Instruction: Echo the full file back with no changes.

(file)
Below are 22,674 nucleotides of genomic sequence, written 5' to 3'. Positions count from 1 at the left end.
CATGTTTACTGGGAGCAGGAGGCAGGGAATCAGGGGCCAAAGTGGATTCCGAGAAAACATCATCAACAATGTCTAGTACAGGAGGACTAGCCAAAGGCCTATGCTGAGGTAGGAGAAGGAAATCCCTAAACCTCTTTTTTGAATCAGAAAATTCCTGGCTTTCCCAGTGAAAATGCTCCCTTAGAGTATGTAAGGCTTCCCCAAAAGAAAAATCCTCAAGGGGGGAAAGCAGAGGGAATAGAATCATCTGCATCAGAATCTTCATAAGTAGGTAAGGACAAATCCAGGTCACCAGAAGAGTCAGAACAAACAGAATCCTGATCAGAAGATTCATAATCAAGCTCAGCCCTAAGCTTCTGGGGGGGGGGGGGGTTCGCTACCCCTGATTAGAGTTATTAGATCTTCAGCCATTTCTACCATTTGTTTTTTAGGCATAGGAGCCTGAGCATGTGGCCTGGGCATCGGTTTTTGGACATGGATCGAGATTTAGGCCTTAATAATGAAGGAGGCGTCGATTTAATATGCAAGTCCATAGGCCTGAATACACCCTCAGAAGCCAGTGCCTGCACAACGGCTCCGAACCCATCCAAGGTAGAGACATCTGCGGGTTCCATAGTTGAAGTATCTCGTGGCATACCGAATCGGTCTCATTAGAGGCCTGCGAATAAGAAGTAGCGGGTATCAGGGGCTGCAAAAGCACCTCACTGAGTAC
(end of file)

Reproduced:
Below are 22,674 nucleotides of genomic sequence, written 5' to 3'. Positions count from 1 at the left end.
CATGTTTACTGGGAGCAGGAGGCAGGGAATCAGGGGCCAAAGTGGATTCCGAGAAAACATCATCAACAATGTCTAGTACAGGAGGACTAGCCAAAGGCCTATGCTGAGGTAGGAGAAGGAAATCCCTAAACCTCTTTTTTGAATCAGAAAATTCCTGGCTTTCCCAGTGAAAATGCTCCCTTAGAGTATGTAAGGCTTCCCCAAAAGAAAAATCCTCAAGGGGGGAAAGCAGAGGGAATAGAATCATCTGCATCAGAATCTTCATAAGTAGGTAAGGACAAATCCAGGTCACCAGAAGAGTCAGAACAAACAGAATCCTGATCAGAAGATTCATAATCAAGCTCAGCCCTAAGCTTCTGGGGGGGGGGGGGGTTCGCTACCCCTGATTAGAGTTATTAGATCTTCAGCCATTTCTACCATTTGTTTTTTAGGCATAGGAGCCTGAGCATGTGGCCTGGGCATCGGTTTTTGGACATGGATCGAGATTTAGGCCTTAATAATGAAGGAGGCGTCGATTTAATATGCAAGTCCATAGGCCTGAATACACCCTCAGAAGCCAGTGCCTGCACAACGGCTCCGAACCCATCCAAGGTAGAGACATCTGCGGGTTCCATAGTTGAAGTATCTCGTGGCATACCGAATCGGTCTCATTAGAGGCCTGCGAATAAGAAGTAGCGGGTATCAGGGGCTGCAAAAGCACCTCACTGAGTAC